Brave New Gwyneth
The death of her father leads the SYLVIA star to a personal turning point -- and a new career direction
No fool, Gwyneth Paltrow sees ”View From The Top” for what it is. ”The worst movie ever!” Try to tell her that the previews for her sloppy stewardess comedy were amusing enough and she’ll quickly let you off the hook. ”Oh, it’s horrible.”
Four years ago, Paltrow, then 26, was the favorite at the Academy Awards. She was Hollywood’s fresh new hope in the pinkest of dresses, a red-carpet bauble with a glossy romantic history. She won Best Actress for ”Shakespeare in Love,” and people started resenting this young girl with everything. ”I could feel the tides turn against me,” she says today, without bitterness. There followed a great swell of sniffers, folks who dismissed the very blond and very beautiful Paltrow as overexposed and underperforming. Turkeys like ”Shallow Hal,” ”Possession,” and ”Duets” didn’t help matters.
Does it ease the antagonism if she too waves off much of her resume? She has room in her heart for only two of her recent films, ”The Royal Tenenbaums” and ”The Talented Mr. Ripley,” in which she had memorable supporting roles. ”But that’s it since ‘Shakespeare in Love,”’ she says over tea at a London bar. ”I’m trying to think if I left anything out. No, not really.”
So it’s with great pride that Paltrow embraces her new movie, ”Sylvia,” for which she’s earned warm reviews as Sylvia Plath, the ravaged poet who left behind two young children and pages and pages of brutal work when she killed herself at the age of 30. It’s a meaty role, full of depth and doom, that her father, television producer and director Bruce Paltrow, encouraged her to take on.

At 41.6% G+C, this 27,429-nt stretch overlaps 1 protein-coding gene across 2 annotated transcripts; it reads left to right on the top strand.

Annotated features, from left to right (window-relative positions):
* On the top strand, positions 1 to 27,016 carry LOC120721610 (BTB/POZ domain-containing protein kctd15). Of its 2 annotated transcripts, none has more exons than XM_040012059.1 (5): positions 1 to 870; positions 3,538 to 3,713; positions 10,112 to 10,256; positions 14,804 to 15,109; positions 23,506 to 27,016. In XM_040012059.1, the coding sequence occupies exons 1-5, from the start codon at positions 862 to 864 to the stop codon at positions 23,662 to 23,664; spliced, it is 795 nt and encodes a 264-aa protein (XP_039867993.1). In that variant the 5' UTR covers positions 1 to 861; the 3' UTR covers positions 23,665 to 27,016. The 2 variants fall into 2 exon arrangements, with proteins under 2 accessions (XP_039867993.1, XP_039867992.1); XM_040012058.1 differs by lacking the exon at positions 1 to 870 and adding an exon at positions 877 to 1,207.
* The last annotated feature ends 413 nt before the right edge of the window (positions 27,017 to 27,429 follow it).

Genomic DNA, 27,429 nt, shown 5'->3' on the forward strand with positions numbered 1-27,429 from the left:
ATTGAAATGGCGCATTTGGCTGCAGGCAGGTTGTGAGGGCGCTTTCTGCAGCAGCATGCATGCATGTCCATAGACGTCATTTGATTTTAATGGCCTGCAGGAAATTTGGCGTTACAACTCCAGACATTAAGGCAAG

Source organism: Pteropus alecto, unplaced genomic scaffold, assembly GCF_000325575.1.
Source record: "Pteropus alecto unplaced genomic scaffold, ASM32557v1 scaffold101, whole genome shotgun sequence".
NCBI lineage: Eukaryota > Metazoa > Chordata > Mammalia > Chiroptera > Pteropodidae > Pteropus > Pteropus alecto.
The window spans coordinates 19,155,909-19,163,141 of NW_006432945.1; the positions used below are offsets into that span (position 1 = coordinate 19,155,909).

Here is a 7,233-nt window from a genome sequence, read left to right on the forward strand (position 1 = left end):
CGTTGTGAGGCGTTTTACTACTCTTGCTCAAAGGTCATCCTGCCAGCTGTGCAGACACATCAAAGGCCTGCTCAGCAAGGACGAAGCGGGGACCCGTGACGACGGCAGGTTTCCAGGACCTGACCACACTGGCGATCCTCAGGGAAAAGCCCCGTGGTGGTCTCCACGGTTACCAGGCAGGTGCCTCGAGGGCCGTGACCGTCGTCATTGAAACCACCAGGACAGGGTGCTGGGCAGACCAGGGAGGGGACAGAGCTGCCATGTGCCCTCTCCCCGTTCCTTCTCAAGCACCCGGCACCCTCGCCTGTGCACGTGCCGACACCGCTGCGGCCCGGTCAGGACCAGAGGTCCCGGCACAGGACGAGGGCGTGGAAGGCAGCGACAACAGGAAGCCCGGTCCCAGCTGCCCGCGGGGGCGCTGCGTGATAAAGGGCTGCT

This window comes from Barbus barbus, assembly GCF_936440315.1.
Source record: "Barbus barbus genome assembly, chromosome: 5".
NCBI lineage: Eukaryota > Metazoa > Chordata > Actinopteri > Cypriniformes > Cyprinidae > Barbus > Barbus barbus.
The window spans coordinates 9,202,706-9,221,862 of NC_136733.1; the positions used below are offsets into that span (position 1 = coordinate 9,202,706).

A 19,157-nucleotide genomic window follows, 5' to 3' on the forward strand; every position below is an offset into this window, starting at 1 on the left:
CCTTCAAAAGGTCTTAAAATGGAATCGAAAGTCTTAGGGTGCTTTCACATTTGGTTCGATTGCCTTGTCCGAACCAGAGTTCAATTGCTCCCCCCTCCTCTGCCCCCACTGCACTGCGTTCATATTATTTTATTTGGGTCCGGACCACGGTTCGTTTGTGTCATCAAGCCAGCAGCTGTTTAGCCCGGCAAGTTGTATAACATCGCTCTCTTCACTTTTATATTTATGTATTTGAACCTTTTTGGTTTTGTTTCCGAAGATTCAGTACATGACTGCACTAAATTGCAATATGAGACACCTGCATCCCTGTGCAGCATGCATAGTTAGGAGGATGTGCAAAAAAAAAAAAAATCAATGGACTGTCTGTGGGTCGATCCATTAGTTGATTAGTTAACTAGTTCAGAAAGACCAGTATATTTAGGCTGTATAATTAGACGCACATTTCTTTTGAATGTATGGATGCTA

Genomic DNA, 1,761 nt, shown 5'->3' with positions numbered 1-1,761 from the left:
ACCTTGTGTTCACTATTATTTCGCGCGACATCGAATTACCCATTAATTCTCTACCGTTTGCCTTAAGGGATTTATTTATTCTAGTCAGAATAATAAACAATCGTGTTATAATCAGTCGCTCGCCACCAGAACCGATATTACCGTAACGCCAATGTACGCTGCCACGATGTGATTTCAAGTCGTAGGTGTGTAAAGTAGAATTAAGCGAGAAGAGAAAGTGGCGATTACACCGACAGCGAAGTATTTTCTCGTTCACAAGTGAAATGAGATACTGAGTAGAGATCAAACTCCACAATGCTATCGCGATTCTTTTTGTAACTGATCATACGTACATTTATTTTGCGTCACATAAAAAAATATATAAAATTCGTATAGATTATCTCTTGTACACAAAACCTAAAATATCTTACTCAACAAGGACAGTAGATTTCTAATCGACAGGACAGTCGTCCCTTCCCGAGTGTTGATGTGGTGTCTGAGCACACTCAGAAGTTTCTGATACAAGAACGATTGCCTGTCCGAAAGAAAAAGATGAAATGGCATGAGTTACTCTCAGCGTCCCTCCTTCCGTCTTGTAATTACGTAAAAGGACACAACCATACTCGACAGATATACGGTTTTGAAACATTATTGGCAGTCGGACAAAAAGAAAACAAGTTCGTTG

Her dad passed away last fall, of complications from throat cancer, five days after her 30th birthday, two weeks before ”Sylvia” was set to begin shooting. ”I didn’t think I was going to live,” she says. ”It was the weirdest feeling. I was just really surprised that I kept waking up.” She considered abandoning the project, but her younger brother, Jake, talked her out of bed. ”He said, ‘You just have to, because you can’t sit at home and walk around your house like a zombie.”’ So a devastated young woman went to work at playing a devastated young woman.
After ”Sylvia” wrapped in January, Paltrow had to turn around and shoot the already-scheduled sci-fi adventure ”The World of Tomorrow” with Jude Law. ”I got to a point where I was sobbing every day,” she says. ”I thought I was going to have a nervous breakdown. I just felt like if I keep going, I’m going to collapse.” So she dropped out of two comedies, David O. Russell’s ”I [Love] Huckabee’s” and Don Roos’ ”Happy Endings,” and gave herself some space to mourn her father.
”I think handling so much grief has deepened her a lot,” says her mom, Blythe Danner (who joined Paltrow on the set of ”Sylvia” and delivers a sharp performance as the poet’s hard mother). ”She’s lived an intense 10 years in the spotlight, and she’s had to find her solace. I think the best thing she’s done has been to be a bit enigmatic, to hide and come back, to have found strength from removing herself.”